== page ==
Figure 7. Weekly Arizona COVID-19 Deaths March 16, 2020 – October 3, 2021.


Pima County Outlook

For the week ending October 3rd, 1888 Pima County residents were diagnosed with COVID-19 an 11% increase from last week’s initial tally (Figure 8).

COVID-19 Disease Outbreak Forecast

Figure 8. Weekly COVID-19 Cases in Pima County and Number of Individuals Undergoing COVID-19 Diagnostic Testing March 1, 2020 – October 3, 2021.

New cases are being diagnosed at a rate of 180 cases per 100K residents per week and this rate is increasing by 10 cases per 100K residents per week. Trends across the various age groups appear in Figure 9.

COVID-19 Disease Outbreak Forecast

Figure 9. COVID-19 Cases in Pima County by Age Group March 7, 2020 – October 3, 2021.



  • Arizona continues to experience high levels of community transmission with case rates now plateaued instead of consistently improving. Test positivity remains stubbornly high reminding us that test capacity, accessibility, and/or uptake is inadequate to meet public health needs. Plateauing, particularly among older, highly vaccinated groups, serves as a warning that major behavioral shifts or waning immunity could result in future increases.
    • As of October 3rd, new cases were being diagnosed at a rate of 235 cases per 100K residents per week. The rate was decreasing by 3 cases per 100K residents per week.
    • With waning vaccine efficacy and a potentially short duration of acquired immunity, the unvaccinated cannot “free ride” on high levels of community immunity. Instead, they will almost certainly become infected. This means that persistently high levels of transmission, and more importantly hospitalizations, are possible for an extended time until the supply of unvaccinated, previously uninfected adults is exhausted.
  • Vaccination remains the most important public health priority to reduce transmission and severe illness; however, mask mandates, restrictions on indoor gatherings, and targeted business mitigations are still needed to reduce/control transmission in the short-run with the primary goal being to prevent overwhelming our critical care facilities and reducing pressure for vaccine-escape variants.
  • COVID-19 hospital occupancy is slowly improving. Nevertheless, occupancy is likely to exceed 20% of all beds in the general ward and 25% of beds in the ICU for another week or so. Access to care will remain restricted; therefore, delays in elective procedures will persist inf the face of staff shortages in inpatient and outpatient settings.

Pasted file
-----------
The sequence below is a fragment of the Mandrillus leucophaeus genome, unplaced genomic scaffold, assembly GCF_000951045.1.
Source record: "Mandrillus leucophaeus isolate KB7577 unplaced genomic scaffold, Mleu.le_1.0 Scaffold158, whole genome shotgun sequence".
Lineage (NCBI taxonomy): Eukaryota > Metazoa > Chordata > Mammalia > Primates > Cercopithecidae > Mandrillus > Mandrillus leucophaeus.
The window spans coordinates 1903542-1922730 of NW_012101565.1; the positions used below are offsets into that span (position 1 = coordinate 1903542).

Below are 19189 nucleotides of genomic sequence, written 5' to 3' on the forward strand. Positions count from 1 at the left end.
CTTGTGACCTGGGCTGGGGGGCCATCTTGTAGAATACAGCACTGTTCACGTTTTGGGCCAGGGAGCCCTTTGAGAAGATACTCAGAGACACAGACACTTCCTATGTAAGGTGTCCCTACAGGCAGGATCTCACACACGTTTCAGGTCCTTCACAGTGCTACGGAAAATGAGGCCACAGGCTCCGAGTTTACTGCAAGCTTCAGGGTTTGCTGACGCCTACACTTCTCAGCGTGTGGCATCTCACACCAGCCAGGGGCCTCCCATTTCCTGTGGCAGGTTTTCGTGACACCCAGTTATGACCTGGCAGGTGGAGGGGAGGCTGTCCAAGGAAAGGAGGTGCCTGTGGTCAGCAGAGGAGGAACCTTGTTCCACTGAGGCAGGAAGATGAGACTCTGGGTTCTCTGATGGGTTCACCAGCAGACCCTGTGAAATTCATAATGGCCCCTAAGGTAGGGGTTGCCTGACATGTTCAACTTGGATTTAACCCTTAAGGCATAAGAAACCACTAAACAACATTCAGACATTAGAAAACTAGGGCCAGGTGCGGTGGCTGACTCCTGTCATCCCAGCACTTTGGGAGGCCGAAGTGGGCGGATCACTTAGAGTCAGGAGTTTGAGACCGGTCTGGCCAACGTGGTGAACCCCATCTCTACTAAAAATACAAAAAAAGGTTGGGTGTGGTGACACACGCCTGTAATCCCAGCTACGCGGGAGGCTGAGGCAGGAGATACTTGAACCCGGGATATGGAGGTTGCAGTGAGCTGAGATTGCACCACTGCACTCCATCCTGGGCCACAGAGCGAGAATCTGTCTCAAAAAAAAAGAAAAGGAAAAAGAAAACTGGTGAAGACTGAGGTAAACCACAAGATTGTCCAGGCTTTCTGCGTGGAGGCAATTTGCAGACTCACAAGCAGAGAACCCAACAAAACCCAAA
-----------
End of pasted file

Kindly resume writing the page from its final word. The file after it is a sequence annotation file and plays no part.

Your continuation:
• Weekly COVID-19 deaths now exceed 200 per week and will almost certainly reach 300 for the week ending September 5th and perhaps September 12th too before receding.


Forecast reports to date, available as PDFs

Download PDF to view additional charts of Arizona counties, available in appendix of report.

October   1  |   8  

September   10  |   17  |   24  

August   6  |   13  |   20  |   27  

July   13  |   16  |   23  |   30

May   7  |   21

April   9   |   23

March   5   |   12  |  19  |  26  

February   5   |   12   |   19   |   26  

January   4   |   8   |   15   |   22   |   29

2020 Reports

December   4   |   11   |   18   |   28

November   4   |   11   |   20   |   27

October   2   |   9   |   16   |   21   |   28

September   4   |   11   |   18   |   25

August   7   |   14   |   21   |   28

July   3   |   10   |   17   |   24   |   31

June   5   |   12   |   19   |   26

May   1   |   8   |   15   |   22   |   29

April   8   |   13   |   23   |   28

March   17   |   22   |   28

Based on what we know now about this pandemic, we support guidelines for social distancing to slow the spread of the virus and urge everyone to follow the recommendations provided by the Centers for Disease Control and Prevention (CDC) to protect yourself, your family, your neighbors, and your employees. Please heed the recommendations as provided by the CDC.